Supporters of St. Louis city-county merger may have two years to convince voters

ST. LOUIS – St. Louis City and St. Louis County could soon be one again after being separated for well over 140 years.

The group Better Together will have about two years to convince voters. If the merger were to occur, St. Louis could be listed on the nation’s top 10 list of most populated cities and the crime statistics would likely fall.

Supporters said bringing the county and city back together makes economic sense and that reunification would reduce substandard housing and help the chronically unemployed.

“Imagine the generational opportunities that will be available to everyone when if we eliminated self-defeating economic competition that currently exists between 88 municipalities, the city of St. Louis, and the unincorporated St. Louis County,” St. Louis County Executive Steve Stenger said.

There would be one police department instead of 55. The study said St. Louis area families now spend 44 percent more for government than folks in similarly sized cities.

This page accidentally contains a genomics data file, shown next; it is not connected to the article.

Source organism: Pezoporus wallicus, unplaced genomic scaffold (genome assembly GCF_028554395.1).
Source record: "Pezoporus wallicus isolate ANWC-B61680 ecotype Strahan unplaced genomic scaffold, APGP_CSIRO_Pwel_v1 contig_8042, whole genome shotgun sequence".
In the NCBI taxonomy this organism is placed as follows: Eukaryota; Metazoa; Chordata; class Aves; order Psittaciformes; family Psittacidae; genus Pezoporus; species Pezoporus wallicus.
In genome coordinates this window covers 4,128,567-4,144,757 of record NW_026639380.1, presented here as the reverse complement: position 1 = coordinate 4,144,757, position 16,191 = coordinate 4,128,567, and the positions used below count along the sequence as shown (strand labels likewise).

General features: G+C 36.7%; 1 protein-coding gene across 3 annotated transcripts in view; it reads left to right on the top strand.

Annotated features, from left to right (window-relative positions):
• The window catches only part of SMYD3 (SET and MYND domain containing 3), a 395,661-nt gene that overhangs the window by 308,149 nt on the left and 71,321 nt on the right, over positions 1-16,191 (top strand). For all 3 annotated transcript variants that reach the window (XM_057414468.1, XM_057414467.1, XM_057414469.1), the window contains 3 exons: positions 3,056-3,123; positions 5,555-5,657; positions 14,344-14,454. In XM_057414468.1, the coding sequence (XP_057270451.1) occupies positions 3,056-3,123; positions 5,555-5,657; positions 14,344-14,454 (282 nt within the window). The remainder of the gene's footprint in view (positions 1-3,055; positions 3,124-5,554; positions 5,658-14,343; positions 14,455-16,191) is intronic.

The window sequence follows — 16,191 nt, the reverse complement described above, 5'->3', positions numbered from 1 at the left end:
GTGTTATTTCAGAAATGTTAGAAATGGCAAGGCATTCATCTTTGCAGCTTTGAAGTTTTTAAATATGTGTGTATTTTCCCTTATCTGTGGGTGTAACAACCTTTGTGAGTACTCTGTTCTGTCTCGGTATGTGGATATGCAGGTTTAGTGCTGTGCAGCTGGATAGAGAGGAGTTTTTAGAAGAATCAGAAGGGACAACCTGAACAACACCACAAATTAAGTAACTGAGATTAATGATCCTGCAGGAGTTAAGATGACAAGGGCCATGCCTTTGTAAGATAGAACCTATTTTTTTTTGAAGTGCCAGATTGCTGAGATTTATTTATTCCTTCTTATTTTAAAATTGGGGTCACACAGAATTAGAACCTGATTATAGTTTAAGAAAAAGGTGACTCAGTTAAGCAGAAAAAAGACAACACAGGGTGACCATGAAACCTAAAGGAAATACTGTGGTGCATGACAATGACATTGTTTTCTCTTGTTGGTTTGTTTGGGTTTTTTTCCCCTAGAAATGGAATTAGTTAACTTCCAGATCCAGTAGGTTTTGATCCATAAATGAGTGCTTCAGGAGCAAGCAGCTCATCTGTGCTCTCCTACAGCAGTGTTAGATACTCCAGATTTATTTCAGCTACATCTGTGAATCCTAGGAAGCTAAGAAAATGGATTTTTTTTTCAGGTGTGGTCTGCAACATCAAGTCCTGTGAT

Supporters said $750 million in taxes are wasted on inefficiencies. No longer would there be 78 municipal courts. The number of elected officials would drop dramatically from the current 679.

And folks believe the reconnection would begin the slow elimination of racial problems that plague the area.

“It has been imperative to this task force that any discussion of reform a thoughtful consideration of the African-American community,” said Dr. Will Ross a staffer at Washington University School of Medicine and a member of the Better Together committee.

St. Louis Mayor Lyda Krewson added: “There is not an instant fix to the racial problems we have but we know that what we have been doing has not been working that well. This new structure has a chance to bring us together.

School districts would not be affected by the proposal and neither would fire departments.

All Missourians would vote on the issue. Task force members said that’s the only way to make coming together legal under the show me state’s constitution.

There is opposition.

“It’s leaving out the poor; it’s leaving out the middle class. I think it’s only for the wealthy,” said Nicole Jenkins, a spokesperson for the group Stop the Merger.

She believes schools should be part of the plan. If it gets on the ballot, voters statewide could decide the issue during the 2020 presidential election. If the constitutional amendment passes, the transition would begin in January 2021.

Notice: you are using an outdated browser. Microsoft does not recommend using IE as your default browser. Some features on this website, like video and images, might not work properly. For the best experience, please upgrade your browser.